From the folks behind Marjie’s Grill comes a new neighborhood seafood joint perched on bustling Oak Street. Serving oysters, beer battered onion rings, boiled shrimp and crawfish, fried seafood plates, and sandwiches served atop nostalgia-inducing Bunny Bread, Seafood Sally’s is shaping up to be approachable, comfortable—and, no doubt, delicious. 
How to book: Reserve via Resy.

Bub’s Nola
Bub’s Nola

Bub’s NOLA

Mid-City
Soon after the pandemic shuttered restaurants across the city, Bub’s started slinging burgers out of a food truck parked at almost every brewery in town. It didn’t take long for Bub’s NOLA to get a pretty sizable following, and they recently landed in their own brick-and-mortar location as a result. Bite into a Bub’s burger, and you quickly see how this pop-up became a full-blown neighborhood standout in what was otherwise a disastrous year for the hospitality industry.
How to book: Stop by for first come, first served seating.

14 Parishes Jamaican Restaurant
14 Parishes Jamaican Restaurant

14 Parishes

Leonidas
Also new to Oak Street is 14 Parishes, a Jamaican outpost from Charles and Lauren Blake. Though the married couple started the restaurant with a location in Central City, they spent the last few years focusing their attention on their stand inside the Pythian. Don’t worry, they’ll keep that going—but they’re also stretching their legs inside an expanded space in Uptown, which means more coconut shrimp, jerk chicken, and meat pies for the grateful masses. 
How to book: Reserve via Resy.

Peacock Room
Peacock Room | Photo by Cris Molina

The Peacock Room

Warehouse District
The newly opened Hotel Fontenot features its own take on a classic New Orleans bar, here led by supervisor Paula Echevarria. Expect classic cocktails like Sazeracs alongside newer concepts like the Right Place/Wrong Time, which the menu assures us is not an espresso martini. As for bites, look for crave-worthy shareables like blue crab pimento cheese Cheewee fries.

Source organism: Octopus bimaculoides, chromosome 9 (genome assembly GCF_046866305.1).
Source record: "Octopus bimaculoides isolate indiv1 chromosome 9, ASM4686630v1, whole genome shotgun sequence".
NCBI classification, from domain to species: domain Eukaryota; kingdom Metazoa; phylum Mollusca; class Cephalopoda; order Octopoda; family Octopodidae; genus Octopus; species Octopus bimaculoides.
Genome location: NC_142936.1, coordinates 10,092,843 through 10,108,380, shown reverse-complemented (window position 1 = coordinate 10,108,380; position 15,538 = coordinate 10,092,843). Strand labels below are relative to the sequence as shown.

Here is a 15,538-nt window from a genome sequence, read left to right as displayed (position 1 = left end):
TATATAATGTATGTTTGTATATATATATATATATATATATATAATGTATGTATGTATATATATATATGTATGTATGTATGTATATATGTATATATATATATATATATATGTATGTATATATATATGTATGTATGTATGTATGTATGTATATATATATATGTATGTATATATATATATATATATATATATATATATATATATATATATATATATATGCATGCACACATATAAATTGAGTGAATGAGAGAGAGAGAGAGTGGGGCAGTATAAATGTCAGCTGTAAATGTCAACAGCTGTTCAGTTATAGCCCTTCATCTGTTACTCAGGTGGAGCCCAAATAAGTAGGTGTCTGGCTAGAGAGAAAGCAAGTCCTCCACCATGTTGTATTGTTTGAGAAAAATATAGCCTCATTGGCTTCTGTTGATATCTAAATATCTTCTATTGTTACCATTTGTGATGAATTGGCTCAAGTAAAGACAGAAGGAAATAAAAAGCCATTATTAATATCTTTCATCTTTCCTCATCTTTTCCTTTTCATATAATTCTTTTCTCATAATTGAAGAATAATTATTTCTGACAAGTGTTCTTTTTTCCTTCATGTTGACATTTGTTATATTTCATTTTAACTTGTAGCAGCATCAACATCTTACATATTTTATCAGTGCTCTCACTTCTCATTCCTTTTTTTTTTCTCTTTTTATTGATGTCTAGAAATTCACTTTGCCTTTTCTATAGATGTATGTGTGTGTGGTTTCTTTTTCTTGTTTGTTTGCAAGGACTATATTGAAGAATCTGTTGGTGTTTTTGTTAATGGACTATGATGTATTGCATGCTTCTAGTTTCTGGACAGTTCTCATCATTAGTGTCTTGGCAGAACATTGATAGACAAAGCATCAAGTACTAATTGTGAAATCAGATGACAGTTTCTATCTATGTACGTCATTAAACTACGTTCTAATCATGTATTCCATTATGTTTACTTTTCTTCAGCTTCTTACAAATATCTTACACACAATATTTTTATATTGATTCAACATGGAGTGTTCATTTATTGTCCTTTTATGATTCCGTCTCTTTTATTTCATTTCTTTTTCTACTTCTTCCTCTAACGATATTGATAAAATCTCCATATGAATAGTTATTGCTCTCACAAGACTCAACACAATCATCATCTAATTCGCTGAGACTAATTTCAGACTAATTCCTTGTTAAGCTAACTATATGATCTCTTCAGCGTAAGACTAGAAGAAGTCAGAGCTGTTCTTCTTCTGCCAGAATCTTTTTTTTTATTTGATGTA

How to book: Reserve via OpenTable.

Mister Mao
Mister Mao | Photo courtesy of Paprika Studios

Mister Mao

Uptown
This late July addition comes from chef-owner Sophina Uong and her husband and partner, William Greenwell. The new restaurant promises “inauthentic” dishes from Laos, Cambodia, and other Asian Pacific islands whipped up with Southern flare. Keep an eye out for the interactive chef’s counter—it’s bound to be a date night hit. Keep an eye out for the interactive chef’s counter—it’s bound to be a date night hit. 
How to book: Reserve via Resy.

Commons Club
Commons Club | Photo courtesy of Virgin Hotels

Commons Club

Warehouse District
When Virgin Hotels opens its first New Orleans location this summer, it'll be complete with the Funny Library Coffee Shop on the first floor and a rooftop pool and bar. Its anchor restaurant, the Commons Club, accessed via the hotel’s Baronne Street entrance, is due to open later this summer under the guidance of local veteran chef Alex Harrell. Menu details are still scant, but the hotel promises unexpected ingredients and bold flavors. 
How to book: Stay tuned to the website for upcoming reservations.

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Chelsea Brasted is a contributor for Thrillist.